In THE WATCH TOWER of April 15th, 1915, you published an article on "Love," desiring to know the progress made by those who particularly desired the growth of the chiefest of spiritual graces. At that time I was on a bed of sickness and much pain. The message of joy and peace which that WATCH TOWER brought to me I can never fully express in words. I longed to grow more in love, and I prayed earnestly that the Lord would grant my desire. He has, more abundantly than I had thought possible.
I have learned that trials and difficulties, under Divine providence, are intended to develop our characters and to make us copies of the Master, thus preparing us for the Kingdom and for the great work of blessing others. They are but stepping stones, helping our progress in the narrow way of self-sacrifice, helping us to draw closer to the Lord, recognizing His hand in all life's affairs toward "the called ones according to His Purpose." There is an advantage in every trial, if rightly received. I have learned that they really assist us to put on the whole Armor of God, assist us in growing in the graces of the Spirit and especially in this crowning grace of "Love"; and not only in Love, but in patient endurance. They help us to tread faithfully in the footsteps of our Lord until the Kingdom, for which the Church has prayed so long, is attained.
I have learned, too, that sometimes matters which seem dark clouds and insurmountable difficulties, under His loving Hand are but messengers bidding me to "yet closer draw"; for "He would embrace my care"; and that if loving Him and trusting Him, I must "lean hard."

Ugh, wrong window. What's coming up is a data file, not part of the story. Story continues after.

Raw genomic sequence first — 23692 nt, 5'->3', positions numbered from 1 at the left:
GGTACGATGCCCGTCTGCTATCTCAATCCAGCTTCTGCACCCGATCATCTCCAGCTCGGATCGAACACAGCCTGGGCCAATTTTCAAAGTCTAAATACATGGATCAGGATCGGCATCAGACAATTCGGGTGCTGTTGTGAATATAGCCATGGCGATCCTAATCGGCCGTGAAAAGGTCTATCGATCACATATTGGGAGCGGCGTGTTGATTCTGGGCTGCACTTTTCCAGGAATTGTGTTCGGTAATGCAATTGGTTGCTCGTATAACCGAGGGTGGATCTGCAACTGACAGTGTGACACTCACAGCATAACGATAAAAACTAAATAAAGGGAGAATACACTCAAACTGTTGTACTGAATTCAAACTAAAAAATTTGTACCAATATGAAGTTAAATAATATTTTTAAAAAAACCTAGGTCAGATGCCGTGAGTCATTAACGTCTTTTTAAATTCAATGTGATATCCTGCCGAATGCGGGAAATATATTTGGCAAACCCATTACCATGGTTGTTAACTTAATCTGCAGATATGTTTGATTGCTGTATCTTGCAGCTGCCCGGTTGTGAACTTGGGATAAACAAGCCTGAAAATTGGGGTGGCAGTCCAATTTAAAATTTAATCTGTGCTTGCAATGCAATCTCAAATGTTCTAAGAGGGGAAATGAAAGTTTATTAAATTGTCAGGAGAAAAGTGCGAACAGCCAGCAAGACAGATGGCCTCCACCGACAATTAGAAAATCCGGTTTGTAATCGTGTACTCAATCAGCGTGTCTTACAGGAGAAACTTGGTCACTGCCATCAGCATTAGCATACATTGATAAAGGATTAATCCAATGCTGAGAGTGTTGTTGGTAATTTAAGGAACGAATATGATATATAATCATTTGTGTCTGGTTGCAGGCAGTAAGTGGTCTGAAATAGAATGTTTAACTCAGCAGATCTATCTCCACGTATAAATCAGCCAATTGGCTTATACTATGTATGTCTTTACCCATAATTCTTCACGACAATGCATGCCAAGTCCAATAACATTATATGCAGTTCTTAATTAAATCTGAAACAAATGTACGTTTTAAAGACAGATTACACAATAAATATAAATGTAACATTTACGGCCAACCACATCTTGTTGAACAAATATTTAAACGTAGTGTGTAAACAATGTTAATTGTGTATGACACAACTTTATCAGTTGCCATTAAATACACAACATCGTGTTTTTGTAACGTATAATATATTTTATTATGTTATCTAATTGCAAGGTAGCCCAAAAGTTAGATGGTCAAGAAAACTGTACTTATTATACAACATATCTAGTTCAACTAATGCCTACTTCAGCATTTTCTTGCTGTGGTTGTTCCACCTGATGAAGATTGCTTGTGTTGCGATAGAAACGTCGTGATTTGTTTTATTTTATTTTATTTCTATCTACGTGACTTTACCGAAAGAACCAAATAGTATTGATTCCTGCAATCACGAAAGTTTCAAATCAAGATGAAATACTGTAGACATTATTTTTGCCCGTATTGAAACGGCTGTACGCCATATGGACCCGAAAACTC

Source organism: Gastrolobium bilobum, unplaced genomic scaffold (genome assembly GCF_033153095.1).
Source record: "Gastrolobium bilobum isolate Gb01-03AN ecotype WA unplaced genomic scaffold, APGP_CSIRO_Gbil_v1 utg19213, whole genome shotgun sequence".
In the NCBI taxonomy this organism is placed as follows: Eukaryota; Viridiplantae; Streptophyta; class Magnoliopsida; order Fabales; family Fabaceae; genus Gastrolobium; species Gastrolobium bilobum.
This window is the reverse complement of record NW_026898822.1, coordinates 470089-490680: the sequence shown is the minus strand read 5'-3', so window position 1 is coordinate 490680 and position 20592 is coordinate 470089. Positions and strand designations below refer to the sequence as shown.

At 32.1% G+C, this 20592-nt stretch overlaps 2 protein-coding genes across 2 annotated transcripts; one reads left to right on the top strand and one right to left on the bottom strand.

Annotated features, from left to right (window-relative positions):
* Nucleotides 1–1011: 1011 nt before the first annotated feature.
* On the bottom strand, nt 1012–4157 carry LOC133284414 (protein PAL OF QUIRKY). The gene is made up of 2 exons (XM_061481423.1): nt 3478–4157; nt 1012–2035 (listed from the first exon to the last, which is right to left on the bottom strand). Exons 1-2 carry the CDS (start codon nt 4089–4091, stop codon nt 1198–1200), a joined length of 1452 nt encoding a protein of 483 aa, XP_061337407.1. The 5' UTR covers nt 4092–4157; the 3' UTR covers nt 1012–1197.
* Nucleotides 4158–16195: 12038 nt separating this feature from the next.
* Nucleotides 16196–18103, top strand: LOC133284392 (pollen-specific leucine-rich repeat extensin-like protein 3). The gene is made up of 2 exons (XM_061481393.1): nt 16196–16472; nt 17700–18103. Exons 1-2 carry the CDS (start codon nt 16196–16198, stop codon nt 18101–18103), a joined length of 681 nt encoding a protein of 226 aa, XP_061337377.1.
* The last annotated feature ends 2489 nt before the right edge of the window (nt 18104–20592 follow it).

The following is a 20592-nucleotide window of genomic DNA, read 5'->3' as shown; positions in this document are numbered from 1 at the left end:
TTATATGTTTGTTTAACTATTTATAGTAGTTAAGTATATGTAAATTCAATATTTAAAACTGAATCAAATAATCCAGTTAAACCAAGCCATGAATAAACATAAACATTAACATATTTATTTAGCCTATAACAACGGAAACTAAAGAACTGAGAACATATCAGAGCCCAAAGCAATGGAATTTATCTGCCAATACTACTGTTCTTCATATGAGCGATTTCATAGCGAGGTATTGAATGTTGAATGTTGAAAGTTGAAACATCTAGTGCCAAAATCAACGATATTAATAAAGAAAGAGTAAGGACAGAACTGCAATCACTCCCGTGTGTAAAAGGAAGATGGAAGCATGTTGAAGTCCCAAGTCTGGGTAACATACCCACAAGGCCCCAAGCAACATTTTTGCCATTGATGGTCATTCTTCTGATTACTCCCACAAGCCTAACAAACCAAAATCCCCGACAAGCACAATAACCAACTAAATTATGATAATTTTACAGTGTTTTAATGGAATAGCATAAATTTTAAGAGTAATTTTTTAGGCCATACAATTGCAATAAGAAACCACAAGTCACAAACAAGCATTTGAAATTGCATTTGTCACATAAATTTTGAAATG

Having been told by a brother in the Truth that my experience would make your heart glad, I am writing, although I fear I cannot put into words my gratitude for this great joy which has come into my life through the I.B.S.A. I was always longing for more light until God sent someone about a year ago to open the eyes of my understanding. I had a severe struggle with doubts and fears, as to whether this was what I had craved or whether the Church of England and others were mistaken.
For years I had been feeling very sick of what seemed to me such shallowness in our religion; but oh, I did not then understand the Love of God; how can I thank Him for His wondrous love! I now love and understand my Bible and am hoping this new year may bring this joy to others who are Truth-hungry as I was.
I enjoy the WATCH TOWERS and pass them on to others who are interested. I saw the PHOTO-DRAMA OF CREATION, and although I could not deny its power, sixteen years of Church-of-England teaching then had a hold upon me from which I thank God I am now free. I hope to be baptized very soon.
I am well aware that Volume VI., STUDIES IN THE SCRIPTURES, seems to touch every phase of the experiences, difficulties and proper course of action of the Lord's people of the New Creation; nevertheless, a question has arisen which is causing some perplexity in our Class and threatens a division. A Brother and a Sister, members of our Class, have always enjoyed our fellowship, until now it is learned that the Sister was previously married, and that her first husband is still living and has remarried.